Friday, April 21, 2000

Poppers: What You Need To Know About The Little Brown Bottle

(Leather Life column published in Lavender Magazine, Issue #128, April 21, 2000)

This issue’s column is not just for the leather/SM community, and it’s not just for guys. It’s for anyone—of any gender—who uses poppers. For the uninitiated, the name “poppers” refers to any of several nitrite chemicals which cause a “rush” when inhaled. Amyl nitrate is the oldest and was first developed for relief from angina (heart pain). It is a clear golden liquid usually sold in a cloth-covered glass capsule; when the capsule is crushed (or popped, which is where “poppers” comes from), the liquid soaks into the cloth and the vapors are inhaled. Since 1979 amyl nitrate has been legally available only with a doctor’s prescription.

Why do poppers do what they do? They’re vasodilators, which means they cause blood vessels to enlarge and make the heart beat faster, sending large amounts of blood and oxygen rushing through the heart and brain. That euphoric “rush” feeling comes on quickly and only lasts a few minutes. Poppers also relax smooth muscle tissue, and some people use them during anal sex to relax their anal sphincter.

When amyl nitrate became a controlled substance, recreational users switched to butyl nitrate or one of several other related nitrite chemicals. These are sold in small brown glass bottles under such names as “Rush,” “Locker Room,” “Aroma of Man” or “Pig Sweat.” These chemicals get around controlled-substances laws by clever labeling—you’re not buying an inhaled stimulant, you’re buying something else like “liquid incense,” a “room odorizer,” “video head cleaner,” or the latest ruse: “polish remover.” That allows it to be sold even though both buyer and seller know that it won’t be used as an Airwick substitute and that you haven’t had polish on your nails since Halloween in 1987.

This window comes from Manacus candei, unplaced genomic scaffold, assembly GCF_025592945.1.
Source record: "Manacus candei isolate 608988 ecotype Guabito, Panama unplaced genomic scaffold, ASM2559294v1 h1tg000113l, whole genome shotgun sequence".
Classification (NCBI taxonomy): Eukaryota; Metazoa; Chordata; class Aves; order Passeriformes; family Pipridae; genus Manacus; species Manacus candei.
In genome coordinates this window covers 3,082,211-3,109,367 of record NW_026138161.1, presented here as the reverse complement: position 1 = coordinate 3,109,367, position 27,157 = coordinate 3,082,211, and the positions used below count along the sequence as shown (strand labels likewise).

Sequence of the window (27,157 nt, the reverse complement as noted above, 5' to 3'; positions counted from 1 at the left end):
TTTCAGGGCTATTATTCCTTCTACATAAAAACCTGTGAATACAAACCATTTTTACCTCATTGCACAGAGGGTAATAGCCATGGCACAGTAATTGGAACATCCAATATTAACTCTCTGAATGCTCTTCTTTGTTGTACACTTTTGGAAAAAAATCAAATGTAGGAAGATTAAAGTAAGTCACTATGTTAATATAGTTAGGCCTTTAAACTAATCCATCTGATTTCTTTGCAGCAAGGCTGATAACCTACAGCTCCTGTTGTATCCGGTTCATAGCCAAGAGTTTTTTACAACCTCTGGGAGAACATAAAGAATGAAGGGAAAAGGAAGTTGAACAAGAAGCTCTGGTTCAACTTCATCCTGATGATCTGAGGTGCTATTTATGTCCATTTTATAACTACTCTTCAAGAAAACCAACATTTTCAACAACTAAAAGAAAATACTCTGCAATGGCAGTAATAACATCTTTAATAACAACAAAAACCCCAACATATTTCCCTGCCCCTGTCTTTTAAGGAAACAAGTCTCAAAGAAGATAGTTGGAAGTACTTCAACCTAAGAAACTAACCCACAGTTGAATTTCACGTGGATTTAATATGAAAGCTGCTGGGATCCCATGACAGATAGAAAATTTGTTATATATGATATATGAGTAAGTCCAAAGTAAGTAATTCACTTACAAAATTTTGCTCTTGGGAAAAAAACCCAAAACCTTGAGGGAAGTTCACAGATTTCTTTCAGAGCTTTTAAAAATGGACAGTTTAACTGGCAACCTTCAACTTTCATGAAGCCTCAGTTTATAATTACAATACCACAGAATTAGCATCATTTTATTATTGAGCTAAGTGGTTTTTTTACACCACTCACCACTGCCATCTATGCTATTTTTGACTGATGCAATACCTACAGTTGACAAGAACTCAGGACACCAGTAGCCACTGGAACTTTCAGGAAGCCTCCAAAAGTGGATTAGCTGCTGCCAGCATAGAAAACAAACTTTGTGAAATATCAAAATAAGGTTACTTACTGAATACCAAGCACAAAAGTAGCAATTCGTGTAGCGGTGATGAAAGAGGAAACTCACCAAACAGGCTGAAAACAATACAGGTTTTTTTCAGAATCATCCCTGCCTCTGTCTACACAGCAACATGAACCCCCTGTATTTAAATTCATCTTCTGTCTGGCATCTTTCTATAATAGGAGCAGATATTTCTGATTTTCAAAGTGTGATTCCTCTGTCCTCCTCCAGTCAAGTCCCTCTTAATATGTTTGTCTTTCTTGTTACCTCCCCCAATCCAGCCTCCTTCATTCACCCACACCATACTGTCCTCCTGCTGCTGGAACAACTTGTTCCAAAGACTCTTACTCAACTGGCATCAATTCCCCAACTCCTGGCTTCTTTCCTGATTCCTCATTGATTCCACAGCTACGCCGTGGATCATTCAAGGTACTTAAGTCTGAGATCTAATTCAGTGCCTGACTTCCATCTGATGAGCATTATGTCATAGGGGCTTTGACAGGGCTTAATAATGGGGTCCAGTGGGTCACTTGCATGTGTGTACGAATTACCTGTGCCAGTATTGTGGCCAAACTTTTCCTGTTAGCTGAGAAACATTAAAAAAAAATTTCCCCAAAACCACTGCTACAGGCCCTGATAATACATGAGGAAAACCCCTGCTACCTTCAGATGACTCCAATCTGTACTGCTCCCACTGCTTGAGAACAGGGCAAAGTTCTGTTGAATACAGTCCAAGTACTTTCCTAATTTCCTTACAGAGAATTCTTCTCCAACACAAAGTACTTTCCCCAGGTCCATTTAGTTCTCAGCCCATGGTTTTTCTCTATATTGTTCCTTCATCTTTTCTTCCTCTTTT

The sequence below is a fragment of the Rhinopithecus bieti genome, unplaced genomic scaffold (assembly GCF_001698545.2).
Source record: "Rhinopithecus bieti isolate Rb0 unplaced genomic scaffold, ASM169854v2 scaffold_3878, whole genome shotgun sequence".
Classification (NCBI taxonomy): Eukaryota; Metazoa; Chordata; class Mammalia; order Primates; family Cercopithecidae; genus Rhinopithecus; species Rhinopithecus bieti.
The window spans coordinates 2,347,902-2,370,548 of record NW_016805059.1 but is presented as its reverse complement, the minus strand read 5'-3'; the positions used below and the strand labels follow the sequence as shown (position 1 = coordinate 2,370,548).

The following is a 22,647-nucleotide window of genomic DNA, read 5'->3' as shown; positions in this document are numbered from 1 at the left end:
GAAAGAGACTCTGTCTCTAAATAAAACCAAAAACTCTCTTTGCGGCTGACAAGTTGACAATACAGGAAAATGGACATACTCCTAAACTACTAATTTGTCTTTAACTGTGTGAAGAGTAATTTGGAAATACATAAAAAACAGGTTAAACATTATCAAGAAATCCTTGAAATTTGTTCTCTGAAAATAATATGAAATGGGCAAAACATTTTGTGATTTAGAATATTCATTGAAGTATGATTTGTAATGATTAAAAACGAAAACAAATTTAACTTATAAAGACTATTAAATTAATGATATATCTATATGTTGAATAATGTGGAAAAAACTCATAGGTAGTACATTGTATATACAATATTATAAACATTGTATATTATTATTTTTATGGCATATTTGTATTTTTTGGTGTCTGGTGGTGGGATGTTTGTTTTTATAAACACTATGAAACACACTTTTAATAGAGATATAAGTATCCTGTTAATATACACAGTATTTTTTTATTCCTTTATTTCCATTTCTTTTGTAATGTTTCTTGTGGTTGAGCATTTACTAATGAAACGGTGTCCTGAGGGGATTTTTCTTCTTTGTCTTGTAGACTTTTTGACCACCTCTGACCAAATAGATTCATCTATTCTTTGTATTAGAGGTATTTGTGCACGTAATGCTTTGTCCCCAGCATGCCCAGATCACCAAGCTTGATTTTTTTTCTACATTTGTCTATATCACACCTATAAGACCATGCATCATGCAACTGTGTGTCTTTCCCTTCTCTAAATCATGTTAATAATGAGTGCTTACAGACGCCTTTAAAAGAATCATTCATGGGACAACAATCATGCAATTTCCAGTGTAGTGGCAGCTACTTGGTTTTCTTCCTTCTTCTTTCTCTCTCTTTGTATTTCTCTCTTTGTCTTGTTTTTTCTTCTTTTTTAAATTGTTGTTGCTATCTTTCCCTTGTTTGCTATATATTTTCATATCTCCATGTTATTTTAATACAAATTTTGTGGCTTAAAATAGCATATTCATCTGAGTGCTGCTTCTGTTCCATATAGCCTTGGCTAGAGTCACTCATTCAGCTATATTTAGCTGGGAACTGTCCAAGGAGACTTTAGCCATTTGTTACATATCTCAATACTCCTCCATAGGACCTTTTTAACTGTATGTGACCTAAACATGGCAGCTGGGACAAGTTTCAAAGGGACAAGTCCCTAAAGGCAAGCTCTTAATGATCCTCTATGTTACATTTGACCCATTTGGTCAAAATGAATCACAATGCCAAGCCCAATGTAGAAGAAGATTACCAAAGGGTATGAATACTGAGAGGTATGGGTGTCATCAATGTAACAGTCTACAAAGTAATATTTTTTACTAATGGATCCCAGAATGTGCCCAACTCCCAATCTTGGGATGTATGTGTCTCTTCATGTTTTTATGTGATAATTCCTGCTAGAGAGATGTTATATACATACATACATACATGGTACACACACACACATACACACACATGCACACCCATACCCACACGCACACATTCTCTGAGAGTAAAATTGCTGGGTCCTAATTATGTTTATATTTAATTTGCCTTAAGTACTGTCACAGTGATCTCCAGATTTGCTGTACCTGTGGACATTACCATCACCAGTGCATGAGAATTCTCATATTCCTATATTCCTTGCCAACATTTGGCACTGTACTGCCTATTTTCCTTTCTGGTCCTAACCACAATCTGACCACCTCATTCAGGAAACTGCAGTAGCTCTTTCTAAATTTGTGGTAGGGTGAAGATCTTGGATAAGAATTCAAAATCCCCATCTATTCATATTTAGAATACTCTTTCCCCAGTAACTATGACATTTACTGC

But “room odorizers” don’t require, and therefore don’t get, the kind of warning labels that would have to be attached if everyone could be upfront about what was being sold, and the way in which it was being used. This column does not advocate drug abuse, but it also doesn’t advocate ignorance, so here’s what those warning labels would say if they could:

“Contents are Highly Flammable. Do not use around open flame.” Movie buffs may remember that movie film was originally nitrate-based and had a penchant for bursting into flames for no apparent reason. Nitrates are also used in dynamite and other explosives. Poppers, which are also nitrates, evaporate very quickly and the vapors are very flammable. So if you’re using poppers, don’t have candles or incense burning at the same time, no matter how romantic it is. Don’t use poppers in a basement dungeon that’s right next to the furnace or water heater. Don’t smoke tobacco, marijuana, or anything else while you’re using poppers. And, for heaven’s sake, don’t use them during a fireplay or hot-wax scene.

“Do not allow contact with skin. If contact occurs, wash off immediately. Do not swallow or inject.” Most people uncap the bottle of poppers and put it up to their nose to inhale the vapors, while other people inhale the vapors through their mouth. Either way, be careful not to spill the liquid or let it splash out of the bottle—it can cause a nasty chemical burn on skin and can do even worse damage on mucous membranes like the inside of your nose or mouth. It’s very toxic, so if it gets in your mouth, don’t swallow it, and don’t use it as an injectable drug.